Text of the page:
Why quotient and subset on datatype ?

Why we need quotients and subsets of datatypes ?

One of the reaons is we could derive operations naturally. A simple example is the unordered pair. Define R_{uo} as (a, b)~R_{uo}~(b, a) for all a, b \in \mathbf{A}. Then, (\mathbf{A} \times \mathbf{A}) / R_{uo} is the unordered pair.

Another example is (\mathbb{N} \times \mathbb{N}) / R_{Z} where (a, b)~R_{Z}~(c, d) if a + d = b + c. We could define plus, inverse, and products via {[}(a, b){]} + {[}(c, d){]} = {[}(a + c, b + d){]}, -[(a, b)] = [(b, a)], and {[}(a, b){]} * {[}(c, d){]} = {[}(a*c+b*d), (b*c+a*d){]} respectively. It could be shown that it’s isomorphic to (\mathbb{Z}, +, *) .

One more example is \mathbf{Queue(A)}. We could construct a queue by defining a equivalence relation \mathbf{R}_q such that for all xs_{1}, xs_{2}, ys_{1}, ys_{2} \in \mathbf{List(A)}, (xs_{1}, xs_{2})~R_q~(ys_{1}, ys_{2}) if xs_{1} + xs_{2}^{r} = ys_{1} + ys_{2}^{r} where xs^{r} is ther reverse list of xs. Hence, the standard operations on \mathbf{Queue(A)} like pop and push could be defined as {[}(init(xs_{1}), xs_{2}){]} for a is not null list {[} \epsilon, (init(xs_{2}^{r}))^{r}] otherwise, and {[}(xs_{1}, xs_{2}){]} \mapsto {[}(xs_{1}, (x :: xs_{2}) {]} respectively.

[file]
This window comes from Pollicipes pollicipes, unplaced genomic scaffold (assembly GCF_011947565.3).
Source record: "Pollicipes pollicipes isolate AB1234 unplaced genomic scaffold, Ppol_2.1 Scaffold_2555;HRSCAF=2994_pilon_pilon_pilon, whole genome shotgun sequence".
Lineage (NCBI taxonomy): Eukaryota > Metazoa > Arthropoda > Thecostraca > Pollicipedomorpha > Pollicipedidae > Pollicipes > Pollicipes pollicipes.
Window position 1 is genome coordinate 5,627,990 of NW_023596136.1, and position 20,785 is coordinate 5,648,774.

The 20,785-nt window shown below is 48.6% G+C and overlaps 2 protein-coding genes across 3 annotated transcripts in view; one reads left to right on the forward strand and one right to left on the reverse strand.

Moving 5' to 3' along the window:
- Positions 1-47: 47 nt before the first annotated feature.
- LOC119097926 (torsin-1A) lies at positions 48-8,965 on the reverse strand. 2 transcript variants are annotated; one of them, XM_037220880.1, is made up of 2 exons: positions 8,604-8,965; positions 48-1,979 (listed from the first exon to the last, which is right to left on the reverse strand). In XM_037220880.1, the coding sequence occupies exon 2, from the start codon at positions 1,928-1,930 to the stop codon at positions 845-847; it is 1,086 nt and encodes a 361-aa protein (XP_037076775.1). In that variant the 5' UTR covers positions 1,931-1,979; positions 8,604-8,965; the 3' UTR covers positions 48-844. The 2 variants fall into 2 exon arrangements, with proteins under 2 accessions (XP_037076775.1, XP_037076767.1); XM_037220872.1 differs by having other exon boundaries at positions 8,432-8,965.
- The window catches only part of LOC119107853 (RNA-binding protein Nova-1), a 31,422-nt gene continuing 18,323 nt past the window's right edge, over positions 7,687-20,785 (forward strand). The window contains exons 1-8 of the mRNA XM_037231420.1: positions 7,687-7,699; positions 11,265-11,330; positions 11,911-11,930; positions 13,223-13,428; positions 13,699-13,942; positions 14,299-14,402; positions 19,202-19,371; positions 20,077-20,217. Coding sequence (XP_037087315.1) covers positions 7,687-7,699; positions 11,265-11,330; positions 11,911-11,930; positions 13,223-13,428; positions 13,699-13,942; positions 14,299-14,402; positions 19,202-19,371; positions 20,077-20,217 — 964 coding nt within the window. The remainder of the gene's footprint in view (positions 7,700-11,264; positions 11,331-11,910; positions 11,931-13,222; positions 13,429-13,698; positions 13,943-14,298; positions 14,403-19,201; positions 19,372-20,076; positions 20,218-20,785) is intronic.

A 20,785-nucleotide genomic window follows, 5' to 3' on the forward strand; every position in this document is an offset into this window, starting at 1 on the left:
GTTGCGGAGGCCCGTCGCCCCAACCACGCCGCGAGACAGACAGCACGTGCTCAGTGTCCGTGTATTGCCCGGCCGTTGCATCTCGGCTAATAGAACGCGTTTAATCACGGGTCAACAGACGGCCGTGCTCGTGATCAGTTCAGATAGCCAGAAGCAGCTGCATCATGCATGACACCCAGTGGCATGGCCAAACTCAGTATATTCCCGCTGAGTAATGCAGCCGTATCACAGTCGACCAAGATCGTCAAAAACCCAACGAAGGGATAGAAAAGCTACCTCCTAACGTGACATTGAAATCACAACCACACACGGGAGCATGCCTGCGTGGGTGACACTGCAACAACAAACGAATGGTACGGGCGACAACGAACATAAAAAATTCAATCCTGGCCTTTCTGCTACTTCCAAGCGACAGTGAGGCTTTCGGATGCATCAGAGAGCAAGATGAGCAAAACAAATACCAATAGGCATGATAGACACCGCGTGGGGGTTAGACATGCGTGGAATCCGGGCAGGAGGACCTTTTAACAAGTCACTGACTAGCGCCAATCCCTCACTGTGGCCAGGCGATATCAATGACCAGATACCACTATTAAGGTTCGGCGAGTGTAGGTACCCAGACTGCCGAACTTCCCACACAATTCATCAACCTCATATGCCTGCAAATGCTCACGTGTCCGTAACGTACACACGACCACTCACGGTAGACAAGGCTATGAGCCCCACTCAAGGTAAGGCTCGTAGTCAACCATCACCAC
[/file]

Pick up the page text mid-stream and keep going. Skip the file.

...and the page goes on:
Likewise, we could describe many data structure as subsets. For example, the complete binary tree (x, l, r) where x is the root and l, r are binary tree satisfying the complete properties. That is, size(l) = size(r) and l, r are complete. We could define the balenced tree similiarly.

In programming, we want to aviod some unsuitable case of the input like the input is outside of the English letters within ASCII code. We usually just check the input in the function or define a type (class, in OOP) which maps the type to the sub-type. In the later method, we have to define functions in the sub-type whether we have one in the super-type or not (thought, inheritance is a possible solution). In the former method, it looks irrelevant to the behavior(algorithm) of the function itself but we glue them together inside the same place.

Can we devise an algorithmtic method on type \mathbf{A} and we could (almost) directly use it on its quotient and subset via a natural mapping, that is, given f : A \rightarrow B and g : B \rightarrow A , do we have

  • g_q : B \rightarrow (A/\sim) , and
  • f_s : A' \subset A \rightarrow B

by

  • \pi : A \rightarrow (A / \sim)
  • \mathbf{i} : (A') \rightarrow A

such that f_q = \pi \circ g and f_q = f \circ \mathbf{i} where \pi is surjective and \mathbf{i} is injective (\mathbf{i} is just inclusion).

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